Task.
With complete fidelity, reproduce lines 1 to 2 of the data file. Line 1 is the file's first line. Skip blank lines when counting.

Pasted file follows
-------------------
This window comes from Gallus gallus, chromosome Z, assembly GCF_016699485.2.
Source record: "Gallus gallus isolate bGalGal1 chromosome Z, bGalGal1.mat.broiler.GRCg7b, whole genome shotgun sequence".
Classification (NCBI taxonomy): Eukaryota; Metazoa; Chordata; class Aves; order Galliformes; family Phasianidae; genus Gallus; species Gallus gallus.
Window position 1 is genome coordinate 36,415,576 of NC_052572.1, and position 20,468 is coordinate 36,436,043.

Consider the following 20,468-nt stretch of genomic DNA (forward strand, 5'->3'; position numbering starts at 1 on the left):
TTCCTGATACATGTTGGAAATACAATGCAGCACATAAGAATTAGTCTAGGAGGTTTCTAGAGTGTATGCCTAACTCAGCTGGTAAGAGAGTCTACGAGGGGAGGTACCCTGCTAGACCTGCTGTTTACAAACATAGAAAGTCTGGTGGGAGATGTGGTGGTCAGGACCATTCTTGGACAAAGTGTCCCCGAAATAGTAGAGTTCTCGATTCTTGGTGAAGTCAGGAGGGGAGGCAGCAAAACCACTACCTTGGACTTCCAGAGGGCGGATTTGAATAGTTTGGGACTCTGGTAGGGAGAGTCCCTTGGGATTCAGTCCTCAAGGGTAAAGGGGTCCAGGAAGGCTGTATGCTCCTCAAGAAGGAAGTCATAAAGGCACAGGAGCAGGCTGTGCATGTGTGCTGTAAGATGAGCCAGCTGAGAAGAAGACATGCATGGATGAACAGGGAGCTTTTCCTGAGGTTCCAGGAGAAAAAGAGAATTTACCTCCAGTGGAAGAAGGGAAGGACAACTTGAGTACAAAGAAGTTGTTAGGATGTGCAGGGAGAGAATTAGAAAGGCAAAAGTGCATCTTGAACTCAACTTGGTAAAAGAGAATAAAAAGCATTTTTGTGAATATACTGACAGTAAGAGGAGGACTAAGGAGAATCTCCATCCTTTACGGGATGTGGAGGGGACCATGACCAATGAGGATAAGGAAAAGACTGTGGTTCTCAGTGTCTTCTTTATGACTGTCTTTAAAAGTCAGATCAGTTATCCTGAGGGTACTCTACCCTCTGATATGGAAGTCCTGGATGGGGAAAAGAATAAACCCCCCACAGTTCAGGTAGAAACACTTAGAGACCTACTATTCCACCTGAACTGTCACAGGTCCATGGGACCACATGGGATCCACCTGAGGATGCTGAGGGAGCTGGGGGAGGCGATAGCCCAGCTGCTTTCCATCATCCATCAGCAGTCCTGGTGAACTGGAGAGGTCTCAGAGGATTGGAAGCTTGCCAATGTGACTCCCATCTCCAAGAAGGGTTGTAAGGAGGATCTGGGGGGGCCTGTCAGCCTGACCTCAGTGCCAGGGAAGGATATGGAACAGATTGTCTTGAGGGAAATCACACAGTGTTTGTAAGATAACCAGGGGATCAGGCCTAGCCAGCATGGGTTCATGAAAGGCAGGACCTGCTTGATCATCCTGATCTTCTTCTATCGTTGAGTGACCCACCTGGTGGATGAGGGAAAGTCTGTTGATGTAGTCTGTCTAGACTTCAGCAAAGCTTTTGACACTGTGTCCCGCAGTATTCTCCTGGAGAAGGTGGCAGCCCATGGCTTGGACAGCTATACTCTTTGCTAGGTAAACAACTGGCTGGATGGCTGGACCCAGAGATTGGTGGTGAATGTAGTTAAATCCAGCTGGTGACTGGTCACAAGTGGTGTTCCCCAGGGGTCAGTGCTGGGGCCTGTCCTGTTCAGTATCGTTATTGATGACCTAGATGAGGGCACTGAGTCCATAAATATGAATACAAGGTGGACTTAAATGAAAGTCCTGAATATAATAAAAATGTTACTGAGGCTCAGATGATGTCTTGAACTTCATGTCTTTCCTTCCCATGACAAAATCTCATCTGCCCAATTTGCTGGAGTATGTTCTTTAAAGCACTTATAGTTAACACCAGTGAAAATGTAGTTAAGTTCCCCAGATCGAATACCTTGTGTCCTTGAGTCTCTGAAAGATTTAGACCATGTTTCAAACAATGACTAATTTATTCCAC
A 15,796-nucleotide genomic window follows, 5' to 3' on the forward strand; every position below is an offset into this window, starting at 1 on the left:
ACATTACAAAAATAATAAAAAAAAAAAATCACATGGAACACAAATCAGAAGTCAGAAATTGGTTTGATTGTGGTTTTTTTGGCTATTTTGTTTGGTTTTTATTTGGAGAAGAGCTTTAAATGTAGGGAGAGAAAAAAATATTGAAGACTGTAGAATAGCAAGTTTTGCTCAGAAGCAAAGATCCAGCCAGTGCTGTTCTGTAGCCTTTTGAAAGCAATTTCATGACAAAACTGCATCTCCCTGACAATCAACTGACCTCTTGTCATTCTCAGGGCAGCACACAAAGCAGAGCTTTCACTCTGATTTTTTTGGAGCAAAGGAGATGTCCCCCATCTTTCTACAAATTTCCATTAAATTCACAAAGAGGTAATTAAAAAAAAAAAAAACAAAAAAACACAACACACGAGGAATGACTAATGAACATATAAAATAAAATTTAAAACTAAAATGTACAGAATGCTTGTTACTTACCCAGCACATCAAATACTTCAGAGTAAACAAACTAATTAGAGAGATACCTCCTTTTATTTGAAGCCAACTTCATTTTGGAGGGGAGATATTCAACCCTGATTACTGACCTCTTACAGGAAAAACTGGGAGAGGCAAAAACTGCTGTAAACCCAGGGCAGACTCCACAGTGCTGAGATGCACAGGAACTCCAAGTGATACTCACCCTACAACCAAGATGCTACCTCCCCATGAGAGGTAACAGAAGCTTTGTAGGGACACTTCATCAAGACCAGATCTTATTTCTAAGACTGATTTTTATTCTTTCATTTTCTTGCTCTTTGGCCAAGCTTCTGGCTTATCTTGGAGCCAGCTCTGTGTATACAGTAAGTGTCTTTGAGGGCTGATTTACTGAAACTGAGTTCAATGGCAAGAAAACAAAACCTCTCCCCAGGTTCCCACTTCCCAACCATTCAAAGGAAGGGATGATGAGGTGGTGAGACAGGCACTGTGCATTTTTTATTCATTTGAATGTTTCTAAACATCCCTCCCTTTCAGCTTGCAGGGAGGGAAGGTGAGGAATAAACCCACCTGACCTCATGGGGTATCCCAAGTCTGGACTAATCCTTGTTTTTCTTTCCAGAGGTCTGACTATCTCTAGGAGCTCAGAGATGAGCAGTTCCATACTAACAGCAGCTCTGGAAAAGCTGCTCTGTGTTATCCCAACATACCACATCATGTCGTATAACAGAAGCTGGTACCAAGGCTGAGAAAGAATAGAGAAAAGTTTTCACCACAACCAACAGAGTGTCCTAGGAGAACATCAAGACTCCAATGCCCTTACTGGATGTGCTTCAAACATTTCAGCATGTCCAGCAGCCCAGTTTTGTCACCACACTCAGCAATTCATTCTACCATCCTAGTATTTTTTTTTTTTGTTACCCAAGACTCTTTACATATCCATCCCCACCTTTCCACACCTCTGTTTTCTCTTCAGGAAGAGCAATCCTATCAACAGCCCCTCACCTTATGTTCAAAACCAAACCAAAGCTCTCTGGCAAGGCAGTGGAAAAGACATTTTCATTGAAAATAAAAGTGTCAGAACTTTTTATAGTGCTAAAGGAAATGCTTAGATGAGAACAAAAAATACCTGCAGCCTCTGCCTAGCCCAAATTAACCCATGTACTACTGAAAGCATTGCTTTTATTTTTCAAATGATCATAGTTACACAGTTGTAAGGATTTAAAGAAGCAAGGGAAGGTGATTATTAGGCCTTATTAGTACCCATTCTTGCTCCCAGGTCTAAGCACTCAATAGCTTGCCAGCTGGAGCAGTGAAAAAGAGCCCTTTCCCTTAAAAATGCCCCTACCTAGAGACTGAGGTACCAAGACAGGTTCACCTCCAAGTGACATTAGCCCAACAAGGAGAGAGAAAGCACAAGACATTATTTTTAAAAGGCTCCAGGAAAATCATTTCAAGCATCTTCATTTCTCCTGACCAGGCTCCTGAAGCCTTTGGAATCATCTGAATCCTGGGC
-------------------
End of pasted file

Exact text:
This window comes from Gallus gallus, chromosome Z, assembly GCF_016699485.2.
Source record: "Gallus gallus isolate bGalGal1 chromosome Z, bGalGal1.mat.broiler.GRCg7b, whole genome shotgun sequence".